Robin Boudette, Ph.D.
From the time we’re born (and likely before), we are storing experience in memory. This memory combines with new sensory data to produce learning - but more importantly, it provides the data for models that explain our experience of the world, in real time. Often these models sum into a judgement of some kind - and those judgements stick.
The brain is a prediction machine. It is using memory to fill in neural gaps, and to build situational response models, that it instantly deploys to replace original thinking, wherever possible.
A “reaction” is an automatic retrieval of the memory, most accessible and most similar to the current situation - and its application to the present. If the last time we experienced a similar situation, we reacted with a judgement, we are most likely to react with that judgement again.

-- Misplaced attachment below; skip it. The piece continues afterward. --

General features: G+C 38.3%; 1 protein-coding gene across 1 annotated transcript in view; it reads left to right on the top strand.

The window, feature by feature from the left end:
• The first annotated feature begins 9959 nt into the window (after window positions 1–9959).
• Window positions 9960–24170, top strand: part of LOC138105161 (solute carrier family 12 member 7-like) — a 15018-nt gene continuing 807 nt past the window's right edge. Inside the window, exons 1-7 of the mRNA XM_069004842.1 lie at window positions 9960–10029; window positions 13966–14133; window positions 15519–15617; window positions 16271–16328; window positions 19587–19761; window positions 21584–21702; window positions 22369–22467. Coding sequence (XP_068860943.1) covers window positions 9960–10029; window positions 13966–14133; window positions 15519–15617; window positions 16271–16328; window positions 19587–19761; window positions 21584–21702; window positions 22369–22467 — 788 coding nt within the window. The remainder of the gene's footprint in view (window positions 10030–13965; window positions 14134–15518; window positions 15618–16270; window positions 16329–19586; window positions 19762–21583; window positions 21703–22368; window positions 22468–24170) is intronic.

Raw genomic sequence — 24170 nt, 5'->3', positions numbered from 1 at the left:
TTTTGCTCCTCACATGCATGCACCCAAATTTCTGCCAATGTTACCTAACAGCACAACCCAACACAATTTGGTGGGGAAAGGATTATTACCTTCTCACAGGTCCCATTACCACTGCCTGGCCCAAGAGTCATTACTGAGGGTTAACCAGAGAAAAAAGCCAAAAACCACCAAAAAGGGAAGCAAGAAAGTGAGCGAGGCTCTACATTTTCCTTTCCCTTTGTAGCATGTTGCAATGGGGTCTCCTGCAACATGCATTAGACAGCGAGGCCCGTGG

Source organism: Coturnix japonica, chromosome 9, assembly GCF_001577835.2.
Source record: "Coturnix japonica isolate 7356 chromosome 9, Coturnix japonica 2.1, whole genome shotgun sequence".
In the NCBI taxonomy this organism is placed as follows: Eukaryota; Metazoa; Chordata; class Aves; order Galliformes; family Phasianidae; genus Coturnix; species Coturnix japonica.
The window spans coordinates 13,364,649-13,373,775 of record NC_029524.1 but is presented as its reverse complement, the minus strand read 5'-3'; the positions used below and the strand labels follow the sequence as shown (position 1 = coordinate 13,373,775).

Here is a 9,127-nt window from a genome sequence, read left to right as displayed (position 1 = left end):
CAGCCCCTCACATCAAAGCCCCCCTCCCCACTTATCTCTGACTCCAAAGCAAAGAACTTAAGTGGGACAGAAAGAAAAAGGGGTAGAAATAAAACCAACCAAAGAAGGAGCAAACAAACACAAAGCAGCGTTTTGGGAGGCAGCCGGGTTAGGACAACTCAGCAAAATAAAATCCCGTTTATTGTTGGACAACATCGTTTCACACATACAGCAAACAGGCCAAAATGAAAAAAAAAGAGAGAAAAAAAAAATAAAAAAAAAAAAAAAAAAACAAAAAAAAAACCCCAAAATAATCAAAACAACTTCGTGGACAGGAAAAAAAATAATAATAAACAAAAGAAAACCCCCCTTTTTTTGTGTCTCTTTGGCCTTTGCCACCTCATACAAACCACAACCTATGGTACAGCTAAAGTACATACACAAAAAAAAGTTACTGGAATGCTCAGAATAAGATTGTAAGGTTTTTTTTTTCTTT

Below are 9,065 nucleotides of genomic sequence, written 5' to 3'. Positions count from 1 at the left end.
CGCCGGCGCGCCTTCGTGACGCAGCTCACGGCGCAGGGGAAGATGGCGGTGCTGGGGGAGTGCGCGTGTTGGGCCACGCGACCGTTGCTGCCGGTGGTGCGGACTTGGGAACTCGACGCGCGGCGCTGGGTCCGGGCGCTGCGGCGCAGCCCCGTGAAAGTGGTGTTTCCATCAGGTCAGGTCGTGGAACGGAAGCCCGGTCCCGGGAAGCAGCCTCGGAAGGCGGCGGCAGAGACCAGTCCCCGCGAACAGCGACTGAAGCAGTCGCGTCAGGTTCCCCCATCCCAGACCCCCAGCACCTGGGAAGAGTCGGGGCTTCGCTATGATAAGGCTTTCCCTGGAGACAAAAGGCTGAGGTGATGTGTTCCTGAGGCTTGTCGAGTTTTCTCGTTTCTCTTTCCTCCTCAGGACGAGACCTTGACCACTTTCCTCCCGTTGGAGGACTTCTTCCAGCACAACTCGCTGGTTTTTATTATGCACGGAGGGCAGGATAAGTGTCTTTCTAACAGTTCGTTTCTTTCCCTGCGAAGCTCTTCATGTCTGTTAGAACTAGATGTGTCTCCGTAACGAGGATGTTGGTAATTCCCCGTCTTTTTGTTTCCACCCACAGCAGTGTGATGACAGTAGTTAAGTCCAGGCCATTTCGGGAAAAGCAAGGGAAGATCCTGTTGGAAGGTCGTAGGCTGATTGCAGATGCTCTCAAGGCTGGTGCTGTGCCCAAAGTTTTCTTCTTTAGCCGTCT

Memories and response models come directly from the primitive limbic system, through hard-wired pathways that handily beat out the intellectually refined, but slower signals from the neocortex. That means the thinking brain may send a “wait, wait, wait message - but it’s too late to even be processed.
This pattern dooms us to react the same way over and over, often with no idea that there may be a more skillful or successful response.